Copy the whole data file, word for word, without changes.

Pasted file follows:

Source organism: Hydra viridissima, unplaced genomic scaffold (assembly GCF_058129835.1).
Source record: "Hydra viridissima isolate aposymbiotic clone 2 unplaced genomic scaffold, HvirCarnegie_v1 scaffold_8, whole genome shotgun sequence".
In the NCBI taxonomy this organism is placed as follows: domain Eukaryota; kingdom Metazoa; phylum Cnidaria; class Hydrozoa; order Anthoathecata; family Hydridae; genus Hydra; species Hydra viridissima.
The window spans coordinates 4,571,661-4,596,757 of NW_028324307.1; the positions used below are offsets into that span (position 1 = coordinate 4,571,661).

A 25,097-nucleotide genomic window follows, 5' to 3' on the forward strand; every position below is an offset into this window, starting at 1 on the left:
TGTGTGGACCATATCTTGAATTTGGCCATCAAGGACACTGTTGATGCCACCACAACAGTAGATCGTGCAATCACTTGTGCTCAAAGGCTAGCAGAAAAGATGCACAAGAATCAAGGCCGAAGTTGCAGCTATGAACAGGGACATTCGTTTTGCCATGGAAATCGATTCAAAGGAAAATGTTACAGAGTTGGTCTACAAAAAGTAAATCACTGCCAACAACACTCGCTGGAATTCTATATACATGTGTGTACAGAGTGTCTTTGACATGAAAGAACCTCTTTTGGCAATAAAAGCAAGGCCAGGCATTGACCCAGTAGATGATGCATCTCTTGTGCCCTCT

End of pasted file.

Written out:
Source organism: Hydra viridissima, unplaced genomic scaffold (assembly GCF_058129835.1).
Source record: "Hydra viridissima isolate aposymbiotic clone 2 unplaced genomic scaffold, HvirCarnegie_v1 scaffold_8, whole genome shotgun sequence".
In the NCBI taxonomy this organism is placed as follows: domain Eukaryota; kingdom Metazoa; phylum Cnidaria; class Hydrozoa; order Anthoathecata; family Hydridae; genus Hydra; species Hydra viridissima.
The window spans coordinates 4,571,661-4,596,757 of NW_028324307.1; the positions used below are offsets into that span (position 1 = coordinate 4,571,661).

A 25,097-nucleotide genomic window follows, 5' to 3' on the forward strand; every position below is an offset into this window, starting at 1 on the left:
TGTGTGGACCATATCTTGAATTTGGCCATCAAGGACACTGTTGATGCCACCACAACAGTAGATCGTGCAATCACTTGTGCTCAAAGGCTAGCAGAAAAGATGCACAAGAATCAAGGCCGAAGTTGCAGCTATGAACAGGGACATTCGTTTTGCCATGGAAATCGATTCAAAGGAAAATGTTACAGAGTTGGTCTACAAAAAGTAAATCACTGCCAACAACACTCGCTGGAATTCTATATACATGTGTGTACAGAGTGTCTTTGACATGAAAGAACCTCTTTTGGCAATAAAAGCAAGGCCAGGCATTGACCCAGTAGATGATGCATCTCTTGTGCCCTCT